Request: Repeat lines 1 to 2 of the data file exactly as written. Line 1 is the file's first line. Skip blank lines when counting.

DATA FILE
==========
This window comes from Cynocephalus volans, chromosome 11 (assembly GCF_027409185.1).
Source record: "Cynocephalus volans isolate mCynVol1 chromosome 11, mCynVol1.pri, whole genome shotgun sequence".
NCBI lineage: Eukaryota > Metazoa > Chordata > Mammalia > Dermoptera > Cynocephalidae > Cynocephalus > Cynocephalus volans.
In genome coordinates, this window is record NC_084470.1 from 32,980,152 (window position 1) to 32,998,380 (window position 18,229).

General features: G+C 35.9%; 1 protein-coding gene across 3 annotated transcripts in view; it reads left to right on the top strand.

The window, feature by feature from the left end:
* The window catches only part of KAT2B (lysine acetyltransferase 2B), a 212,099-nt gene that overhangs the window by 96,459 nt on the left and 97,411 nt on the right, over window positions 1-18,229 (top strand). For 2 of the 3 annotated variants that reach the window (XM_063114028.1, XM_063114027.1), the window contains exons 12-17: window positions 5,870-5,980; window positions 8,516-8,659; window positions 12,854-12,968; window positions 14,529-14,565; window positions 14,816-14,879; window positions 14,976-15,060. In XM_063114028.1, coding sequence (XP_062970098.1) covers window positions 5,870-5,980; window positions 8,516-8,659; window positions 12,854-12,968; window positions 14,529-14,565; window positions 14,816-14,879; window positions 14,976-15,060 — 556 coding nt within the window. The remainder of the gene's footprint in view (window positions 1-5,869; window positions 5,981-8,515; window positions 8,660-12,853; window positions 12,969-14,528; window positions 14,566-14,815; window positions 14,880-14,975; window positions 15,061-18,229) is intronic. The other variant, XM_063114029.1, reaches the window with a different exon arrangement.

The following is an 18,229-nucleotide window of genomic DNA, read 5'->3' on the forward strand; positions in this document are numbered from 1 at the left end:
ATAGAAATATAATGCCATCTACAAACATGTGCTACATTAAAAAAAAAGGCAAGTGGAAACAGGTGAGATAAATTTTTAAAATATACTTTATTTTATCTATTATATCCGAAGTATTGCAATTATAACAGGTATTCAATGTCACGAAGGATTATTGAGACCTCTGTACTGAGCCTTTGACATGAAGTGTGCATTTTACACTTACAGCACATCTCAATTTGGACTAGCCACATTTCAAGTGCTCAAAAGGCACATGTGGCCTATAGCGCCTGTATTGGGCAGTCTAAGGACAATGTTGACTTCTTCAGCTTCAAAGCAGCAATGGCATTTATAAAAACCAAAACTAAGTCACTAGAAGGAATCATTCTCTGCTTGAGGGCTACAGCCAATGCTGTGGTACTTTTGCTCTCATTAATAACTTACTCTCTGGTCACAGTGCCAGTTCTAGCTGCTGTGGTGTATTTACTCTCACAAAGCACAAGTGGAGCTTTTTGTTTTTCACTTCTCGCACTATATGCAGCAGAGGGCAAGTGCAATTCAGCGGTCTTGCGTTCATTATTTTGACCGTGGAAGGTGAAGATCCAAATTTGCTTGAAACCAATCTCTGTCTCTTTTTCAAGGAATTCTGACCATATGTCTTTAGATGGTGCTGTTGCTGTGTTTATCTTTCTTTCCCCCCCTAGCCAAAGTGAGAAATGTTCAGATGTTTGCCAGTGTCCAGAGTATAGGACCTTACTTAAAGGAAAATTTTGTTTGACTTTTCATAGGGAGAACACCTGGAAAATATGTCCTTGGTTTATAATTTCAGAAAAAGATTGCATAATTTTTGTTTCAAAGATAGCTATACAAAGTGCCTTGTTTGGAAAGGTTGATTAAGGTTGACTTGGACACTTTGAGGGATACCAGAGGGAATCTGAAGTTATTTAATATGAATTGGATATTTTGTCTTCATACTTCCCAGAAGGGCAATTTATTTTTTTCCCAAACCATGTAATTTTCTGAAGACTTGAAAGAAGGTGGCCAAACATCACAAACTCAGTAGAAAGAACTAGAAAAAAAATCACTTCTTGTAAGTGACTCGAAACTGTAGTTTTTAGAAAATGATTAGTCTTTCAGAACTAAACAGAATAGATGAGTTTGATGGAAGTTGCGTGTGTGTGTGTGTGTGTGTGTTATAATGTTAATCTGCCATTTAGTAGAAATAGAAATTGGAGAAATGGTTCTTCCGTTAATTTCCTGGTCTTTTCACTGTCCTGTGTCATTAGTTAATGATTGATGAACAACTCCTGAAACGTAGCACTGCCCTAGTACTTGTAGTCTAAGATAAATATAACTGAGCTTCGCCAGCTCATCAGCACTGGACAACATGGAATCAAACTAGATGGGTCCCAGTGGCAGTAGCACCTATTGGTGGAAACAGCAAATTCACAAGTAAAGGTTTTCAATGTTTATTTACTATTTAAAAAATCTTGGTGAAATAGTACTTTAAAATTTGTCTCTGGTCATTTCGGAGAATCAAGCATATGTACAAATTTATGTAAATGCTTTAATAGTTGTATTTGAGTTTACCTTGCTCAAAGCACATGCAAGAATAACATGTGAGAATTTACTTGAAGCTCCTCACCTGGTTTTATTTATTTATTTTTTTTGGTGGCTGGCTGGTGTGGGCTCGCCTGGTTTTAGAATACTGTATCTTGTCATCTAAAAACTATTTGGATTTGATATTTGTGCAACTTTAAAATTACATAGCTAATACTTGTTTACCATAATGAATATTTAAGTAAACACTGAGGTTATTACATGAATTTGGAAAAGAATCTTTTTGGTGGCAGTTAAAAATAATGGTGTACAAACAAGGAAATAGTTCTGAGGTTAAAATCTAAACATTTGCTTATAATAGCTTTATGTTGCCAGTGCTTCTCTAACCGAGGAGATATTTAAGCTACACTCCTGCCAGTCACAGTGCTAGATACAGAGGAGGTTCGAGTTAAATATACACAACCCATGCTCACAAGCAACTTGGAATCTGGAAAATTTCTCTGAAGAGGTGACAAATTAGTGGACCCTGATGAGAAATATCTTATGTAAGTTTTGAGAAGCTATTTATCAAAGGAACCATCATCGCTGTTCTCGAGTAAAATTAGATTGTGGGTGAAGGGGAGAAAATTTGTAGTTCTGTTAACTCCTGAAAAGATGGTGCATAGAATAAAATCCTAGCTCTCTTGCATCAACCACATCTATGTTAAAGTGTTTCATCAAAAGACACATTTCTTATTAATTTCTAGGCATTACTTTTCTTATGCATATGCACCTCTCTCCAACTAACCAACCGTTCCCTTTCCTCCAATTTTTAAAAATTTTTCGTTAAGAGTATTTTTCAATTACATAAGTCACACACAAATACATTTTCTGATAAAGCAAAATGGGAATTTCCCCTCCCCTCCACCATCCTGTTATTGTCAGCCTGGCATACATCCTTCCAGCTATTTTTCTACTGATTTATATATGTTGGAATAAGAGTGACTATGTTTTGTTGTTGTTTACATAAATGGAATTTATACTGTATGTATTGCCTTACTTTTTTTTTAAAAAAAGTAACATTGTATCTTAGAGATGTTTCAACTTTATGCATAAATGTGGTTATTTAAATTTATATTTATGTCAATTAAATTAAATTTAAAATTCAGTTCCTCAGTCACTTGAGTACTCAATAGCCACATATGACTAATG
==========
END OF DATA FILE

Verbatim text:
This window comes from Cynocephalus volans, chromosome 11 (assembly GCF_027409185.1).
Source record: "Cynocephalus volans isolate mCynVol1 chromosome 11, mCynVol1.pri, whole genome shotgun sequence".